SCOTT SIMON, host:
More than 30 people were arrested in San Diego last week on charges of illegally distributing marijuana. They were caught up in a crackdown on medical marijuana dispensaries. These raids in San Diego show there's still plenty of disagreement over what's medical and what's recreational when it comes to marijuana.
Tom Fudge of member station KPBS has this story.
TOM FUDGE: Mission Boulevard runs about a block from the Pacific Ocean and through the community of Mission Beach in San Diego. Until last week, it was the address of the Green Cross Collective, a medical marijuana dispensary. Now that business, which is right over here, has closed down and its owners face charges of illegal drug sales. Police responded to complaints from neighbors like Kat Ohlman.
Ms. KAT OHLMAN: There was a time I was having dinner and one of these cars parked underneath my window. And it was a group of people that were talking about how they were anxious or couldn't wait for so-and-so to get back so they could get really messed up.
FUDGE: Green Cross Collective was one of 14 marijuana dispensaries shut down in San Diego County earlier this month. District Attorney Bonnie Dumanis says the undercover investigations that led to the raids reveal these dispensaries were not medical at all.
Ms. BONNIE DUMANIS (District Attorney, San Diego County): These so-called businesses are not legal. They appear to be run by drug dealers who see an opening in the market and a way to make a fast buck.
FUDGE: Legal medical marijuana dispensaries in California are required to be non-profit collectives. The pot is supposed to be grown and used only by members of the collective. Marijuana users must have a doctor's recommendation. Dumanis says raids of the 14 dispensaries turned up guns and lots of cash. She says financial records at one shop showed sales of $700,000 in six months. Police say the dispensaries were selling to anyone who walked in the door, a practice not in line with the spirit or the letter of the law.
Mr. STEVE WALTER (Assistant District Attorney): This was something that was sold to the electorate as a proposition that was going to help those who were grievously ill.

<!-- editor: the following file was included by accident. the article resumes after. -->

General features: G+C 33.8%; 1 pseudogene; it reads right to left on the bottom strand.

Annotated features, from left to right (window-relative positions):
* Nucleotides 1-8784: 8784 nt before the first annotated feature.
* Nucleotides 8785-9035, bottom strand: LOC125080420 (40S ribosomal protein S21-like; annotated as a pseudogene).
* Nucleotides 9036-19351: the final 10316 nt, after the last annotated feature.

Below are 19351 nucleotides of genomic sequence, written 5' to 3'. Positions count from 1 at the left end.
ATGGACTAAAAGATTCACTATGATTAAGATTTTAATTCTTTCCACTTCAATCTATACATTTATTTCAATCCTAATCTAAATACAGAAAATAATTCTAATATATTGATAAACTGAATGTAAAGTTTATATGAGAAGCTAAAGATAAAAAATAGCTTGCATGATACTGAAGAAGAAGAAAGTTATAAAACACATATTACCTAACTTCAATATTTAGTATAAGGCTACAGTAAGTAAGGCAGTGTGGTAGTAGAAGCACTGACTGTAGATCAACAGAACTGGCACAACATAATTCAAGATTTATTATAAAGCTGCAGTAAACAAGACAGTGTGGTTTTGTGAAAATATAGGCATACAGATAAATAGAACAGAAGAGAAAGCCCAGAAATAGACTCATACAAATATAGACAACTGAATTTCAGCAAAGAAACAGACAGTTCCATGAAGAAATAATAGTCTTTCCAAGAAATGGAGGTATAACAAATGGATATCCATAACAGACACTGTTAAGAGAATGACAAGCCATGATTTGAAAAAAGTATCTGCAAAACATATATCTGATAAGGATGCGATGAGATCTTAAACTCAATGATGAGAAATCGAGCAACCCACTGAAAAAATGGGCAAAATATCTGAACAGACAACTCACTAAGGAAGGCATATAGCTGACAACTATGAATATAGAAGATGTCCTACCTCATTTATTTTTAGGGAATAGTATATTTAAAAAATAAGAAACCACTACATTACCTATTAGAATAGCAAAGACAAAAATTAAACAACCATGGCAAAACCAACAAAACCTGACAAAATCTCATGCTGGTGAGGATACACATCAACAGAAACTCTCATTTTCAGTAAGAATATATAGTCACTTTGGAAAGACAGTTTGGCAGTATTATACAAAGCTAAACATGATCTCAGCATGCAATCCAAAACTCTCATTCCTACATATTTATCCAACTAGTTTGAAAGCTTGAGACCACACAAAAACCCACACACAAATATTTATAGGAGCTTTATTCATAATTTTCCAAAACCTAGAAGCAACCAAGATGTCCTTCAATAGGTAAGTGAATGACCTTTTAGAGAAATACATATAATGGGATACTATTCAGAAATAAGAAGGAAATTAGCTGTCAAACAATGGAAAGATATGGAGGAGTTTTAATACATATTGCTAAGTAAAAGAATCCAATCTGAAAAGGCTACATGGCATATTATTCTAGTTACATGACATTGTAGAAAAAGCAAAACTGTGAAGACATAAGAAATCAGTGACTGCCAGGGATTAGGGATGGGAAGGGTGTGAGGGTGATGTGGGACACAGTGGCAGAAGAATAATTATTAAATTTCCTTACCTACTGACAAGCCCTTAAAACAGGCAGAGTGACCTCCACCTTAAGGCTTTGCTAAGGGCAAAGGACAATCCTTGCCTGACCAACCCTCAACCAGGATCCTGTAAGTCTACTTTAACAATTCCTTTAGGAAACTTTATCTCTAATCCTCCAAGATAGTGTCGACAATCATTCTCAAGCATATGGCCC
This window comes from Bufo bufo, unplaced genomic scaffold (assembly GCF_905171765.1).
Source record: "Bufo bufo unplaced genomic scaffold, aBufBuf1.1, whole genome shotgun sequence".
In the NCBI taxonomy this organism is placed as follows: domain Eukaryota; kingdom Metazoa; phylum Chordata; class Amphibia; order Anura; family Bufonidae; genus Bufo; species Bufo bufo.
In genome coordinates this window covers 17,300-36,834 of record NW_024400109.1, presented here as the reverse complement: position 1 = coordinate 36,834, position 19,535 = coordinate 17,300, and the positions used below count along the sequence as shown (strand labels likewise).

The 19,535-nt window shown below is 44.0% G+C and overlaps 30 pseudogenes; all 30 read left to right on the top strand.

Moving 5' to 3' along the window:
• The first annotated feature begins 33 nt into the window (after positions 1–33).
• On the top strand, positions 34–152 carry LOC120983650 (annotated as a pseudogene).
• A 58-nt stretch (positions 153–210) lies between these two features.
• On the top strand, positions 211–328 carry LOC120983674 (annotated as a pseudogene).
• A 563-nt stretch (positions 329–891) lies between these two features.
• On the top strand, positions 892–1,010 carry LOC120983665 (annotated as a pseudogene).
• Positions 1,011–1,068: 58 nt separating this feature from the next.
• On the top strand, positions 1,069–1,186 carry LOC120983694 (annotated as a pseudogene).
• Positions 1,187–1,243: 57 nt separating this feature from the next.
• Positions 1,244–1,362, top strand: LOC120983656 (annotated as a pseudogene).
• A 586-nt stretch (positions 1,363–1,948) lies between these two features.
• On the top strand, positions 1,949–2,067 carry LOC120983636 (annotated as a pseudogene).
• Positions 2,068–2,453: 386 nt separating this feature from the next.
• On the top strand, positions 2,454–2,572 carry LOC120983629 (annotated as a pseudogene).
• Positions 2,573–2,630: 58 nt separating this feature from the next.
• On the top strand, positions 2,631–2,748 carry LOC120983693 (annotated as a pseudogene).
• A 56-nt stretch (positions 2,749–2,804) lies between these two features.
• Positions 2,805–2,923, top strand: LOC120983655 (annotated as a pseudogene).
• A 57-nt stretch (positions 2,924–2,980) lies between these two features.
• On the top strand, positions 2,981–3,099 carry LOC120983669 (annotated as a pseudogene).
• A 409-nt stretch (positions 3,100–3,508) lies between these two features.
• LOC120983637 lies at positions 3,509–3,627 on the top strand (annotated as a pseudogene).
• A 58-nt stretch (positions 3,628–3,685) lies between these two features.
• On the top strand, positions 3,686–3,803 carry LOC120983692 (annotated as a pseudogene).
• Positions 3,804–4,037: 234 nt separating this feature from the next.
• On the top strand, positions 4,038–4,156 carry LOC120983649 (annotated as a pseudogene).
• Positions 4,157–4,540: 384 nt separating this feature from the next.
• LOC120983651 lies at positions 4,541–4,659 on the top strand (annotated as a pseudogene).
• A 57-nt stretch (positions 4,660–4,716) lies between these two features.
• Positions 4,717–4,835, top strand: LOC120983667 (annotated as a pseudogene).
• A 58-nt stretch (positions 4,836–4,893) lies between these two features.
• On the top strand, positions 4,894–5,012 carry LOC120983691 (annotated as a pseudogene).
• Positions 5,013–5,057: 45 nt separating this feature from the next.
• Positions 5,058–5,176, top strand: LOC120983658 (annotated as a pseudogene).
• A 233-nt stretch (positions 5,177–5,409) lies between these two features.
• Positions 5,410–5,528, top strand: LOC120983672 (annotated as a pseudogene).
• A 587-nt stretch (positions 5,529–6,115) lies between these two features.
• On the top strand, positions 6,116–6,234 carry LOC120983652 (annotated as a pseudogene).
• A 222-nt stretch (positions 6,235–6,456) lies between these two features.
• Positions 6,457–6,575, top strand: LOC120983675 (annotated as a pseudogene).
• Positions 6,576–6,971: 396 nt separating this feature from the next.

FUDGE: Assistant District Attorney Steve Walter says Proposition 215, which legalized medical marijuana in California, has become a bit of a joke.
Mr. WALTER: I think the vast majority of people that are doing this are just doing it to get high.
FUDGE: San Diego County officials have a history of being uncomfortable, to say the least, with the legal sale of marijuana. The County Board of Supervisors filed suit to block the requirement that they give legal protection to medical marijuana users, and they took their case all the way to the U.S. Supreme Court. Last May they lost when the Supreme Court refused to hear their case.
San Diego attorney Patrick Dudley has represented people accused of illegal use of medical marijuana.
Mr. PATRICK DUDLEY (Attorney): Most people would say that the last battleground for medical marijuana is San Diego.
FUDGE: Dudley says San Diego law enforcement has shown no inclination to help dispensaries understand how to follow the law. Their approach, he says, is to arrest first and ask questions later.
Mr. DUDLEY: In San Francisco and Los Angeles, other jurisdictions, there's definitely been some guidelines and approaches as to what's going to be allowed and what's not going to be allowed. In San Diego, from the county government to the district attorney's office, there's definitely been a zero-tolerance approach.
FUDGE: San Francisco has an ordinance that regulates the location of marijuana dispensaries. They're not allowed to be located within 1,000 feet of the school. Los Angeles currently has a moratorium on the establishment of dispensaries. The L.A. City Council is considering an ordinance similar to the one in San Francisco. If adopted, it would require many dispensaries to close. But district attorneys enforce state law and they're not limited by city ordinances.
Joseph Esposito with the L.A. County District Attorney's Office says he does not believe the San Diego crackdown is out of step with other communities. He says local officials in Los Angeles have also raided and closed dispensaries, though there is one difference.
Mr. JOSEPH ESPOSITO (L.A. County District Attorneys Office): There have been approximately about 40 dispensaries that have been shut down. But you got to keep in mind that, I mean, we have a lot of dispensaries here. I think San Diego has a total of about 60 and we have somewhere between 800 and a thousand.
FUDGE: The San Diego City Council has voted to create a taskforce to examine ways to regulate medical marijuana storefronts. This week, San Diego County extended its moratorium on dispensaries in unincorporated areas until next summer. County officials say it will take that long to come up with a workable ordinance to permit and regulate the businesses.
For NPR News, I'm Tom Fudge in San Diego.
NPR transcripts are created on a rush deadline by a contractor for NPR, and accuracy and availability may vary. This text may not be in its final form and may be updated or revised in the future. Please be aware that the authoritative record of NPR’s programming is the audio.